You Need To Visit The Italian Police Car Museum
Photography by Federico Bajetti
Travelling to Roma, I Googled to know what worth visiting there besides famous monuments, focusing on cars as you may guess.
Most of the playground for car lovers in Italy is situated in Northern part. But I found some links on the internet about an odd museum in Roma: Museo Delle Auto Della Polizia Di Stato.
Here, Italians have gathered a century of cars that were once on duty for state police. Covered with straw and cobwebs, the oldest car in the museum is a never-been-restored FIAT, belonging to Questura di Firenze. The car was found in this ruined situation and the museum decided to keep it as it is.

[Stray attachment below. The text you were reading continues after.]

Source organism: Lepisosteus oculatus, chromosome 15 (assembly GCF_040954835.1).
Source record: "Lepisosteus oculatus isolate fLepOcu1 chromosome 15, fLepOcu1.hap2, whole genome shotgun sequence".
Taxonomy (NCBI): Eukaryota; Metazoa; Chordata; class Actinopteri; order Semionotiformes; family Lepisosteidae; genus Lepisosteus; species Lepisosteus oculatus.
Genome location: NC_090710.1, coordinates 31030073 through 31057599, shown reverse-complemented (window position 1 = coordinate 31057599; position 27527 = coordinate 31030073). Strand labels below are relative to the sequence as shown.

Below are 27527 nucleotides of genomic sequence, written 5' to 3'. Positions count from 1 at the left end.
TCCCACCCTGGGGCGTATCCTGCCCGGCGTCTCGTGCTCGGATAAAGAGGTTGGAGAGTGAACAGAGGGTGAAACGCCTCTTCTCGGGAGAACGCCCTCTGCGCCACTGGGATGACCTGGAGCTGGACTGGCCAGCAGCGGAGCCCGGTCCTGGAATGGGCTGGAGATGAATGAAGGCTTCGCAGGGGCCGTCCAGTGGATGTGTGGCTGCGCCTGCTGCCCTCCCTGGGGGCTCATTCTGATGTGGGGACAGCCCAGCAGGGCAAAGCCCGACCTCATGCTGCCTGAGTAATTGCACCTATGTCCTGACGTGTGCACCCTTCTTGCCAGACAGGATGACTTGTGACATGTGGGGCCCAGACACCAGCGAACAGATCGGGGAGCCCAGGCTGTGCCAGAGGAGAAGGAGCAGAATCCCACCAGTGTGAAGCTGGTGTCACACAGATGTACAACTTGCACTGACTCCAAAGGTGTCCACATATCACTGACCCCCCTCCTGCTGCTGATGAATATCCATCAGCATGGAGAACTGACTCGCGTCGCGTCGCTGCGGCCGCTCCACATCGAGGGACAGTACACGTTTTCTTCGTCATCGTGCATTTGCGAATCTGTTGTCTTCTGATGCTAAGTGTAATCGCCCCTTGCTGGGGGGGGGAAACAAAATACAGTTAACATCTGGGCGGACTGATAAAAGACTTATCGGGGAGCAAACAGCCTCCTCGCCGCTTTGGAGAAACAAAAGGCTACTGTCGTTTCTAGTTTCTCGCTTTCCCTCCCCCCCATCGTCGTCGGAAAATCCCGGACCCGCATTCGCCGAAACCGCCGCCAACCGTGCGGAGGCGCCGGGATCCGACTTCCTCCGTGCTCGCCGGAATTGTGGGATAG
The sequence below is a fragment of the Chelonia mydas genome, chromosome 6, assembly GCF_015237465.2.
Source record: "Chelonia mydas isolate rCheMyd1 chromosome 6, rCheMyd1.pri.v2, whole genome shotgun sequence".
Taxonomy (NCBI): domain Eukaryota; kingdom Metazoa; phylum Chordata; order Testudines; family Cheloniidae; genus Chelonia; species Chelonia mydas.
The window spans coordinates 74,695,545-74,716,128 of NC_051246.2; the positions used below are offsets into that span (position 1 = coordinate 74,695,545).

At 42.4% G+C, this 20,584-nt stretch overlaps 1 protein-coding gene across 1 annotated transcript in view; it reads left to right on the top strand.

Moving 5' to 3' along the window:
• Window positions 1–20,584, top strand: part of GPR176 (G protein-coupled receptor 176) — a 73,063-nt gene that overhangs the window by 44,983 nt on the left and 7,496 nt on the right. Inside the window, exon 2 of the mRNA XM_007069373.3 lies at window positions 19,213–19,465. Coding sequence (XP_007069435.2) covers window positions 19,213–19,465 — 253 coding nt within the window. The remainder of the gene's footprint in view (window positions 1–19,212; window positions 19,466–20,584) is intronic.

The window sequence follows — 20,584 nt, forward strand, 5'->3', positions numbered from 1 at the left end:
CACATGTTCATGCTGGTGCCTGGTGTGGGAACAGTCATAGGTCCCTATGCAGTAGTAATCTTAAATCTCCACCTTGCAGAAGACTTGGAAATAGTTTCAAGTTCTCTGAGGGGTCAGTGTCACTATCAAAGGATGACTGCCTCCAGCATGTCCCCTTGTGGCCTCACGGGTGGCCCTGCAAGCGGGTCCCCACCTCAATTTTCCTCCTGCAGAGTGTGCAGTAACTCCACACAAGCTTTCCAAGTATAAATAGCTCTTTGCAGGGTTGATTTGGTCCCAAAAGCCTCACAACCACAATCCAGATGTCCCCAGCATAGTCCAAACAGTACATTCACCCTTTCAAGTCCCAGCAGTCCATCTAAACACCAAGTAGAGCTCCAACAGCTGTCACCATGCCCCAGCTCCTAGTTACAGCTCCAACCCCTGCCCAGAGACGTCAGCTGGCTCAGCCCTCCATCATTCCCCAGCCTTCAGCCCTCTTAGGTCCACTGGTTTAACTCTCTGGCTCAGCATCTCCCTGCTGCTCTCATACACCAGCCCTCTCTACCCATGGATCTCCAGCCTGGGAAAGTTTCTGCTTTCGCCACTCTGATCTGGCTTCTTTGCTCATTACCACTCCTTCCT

There are many cars you rarely see, including an armored (!) DeTomaso Deauville, Fiat 618CM, and a Lancia Artena Series III on temporary display. Rows are divided by decades, and it’s a cohesive yet eclectic assortment, with World War II Jeeps mingling with Alfa Romeo Mattas, and hopped-up Lancia Flaminias near Alfettas.
Cyclists would also have lots to see here: police bikes, side bikes and even a 3×3 mountain motorcycle, Produced in 1962 by Motoguzzi; it was called mulo mecchanico (Mechanical mule).
The most important car of the whole museum, is the factory-produced 1962 Ferrari 250 GTE 2+2, which was driven until 1973 by a policeman named Maresciallo Armando Spatafora. He is not well known because of being the driver of the first Ferrari police car, but instead for refusing Enzo’s invitation to join the Ferrari team. He simply preferred being a policeman. There’s also a famous story that the car once chased the mafia down the long, famous steps of Piazza di Spagna in Rome…
Just imagine the stories we don’t know about this car.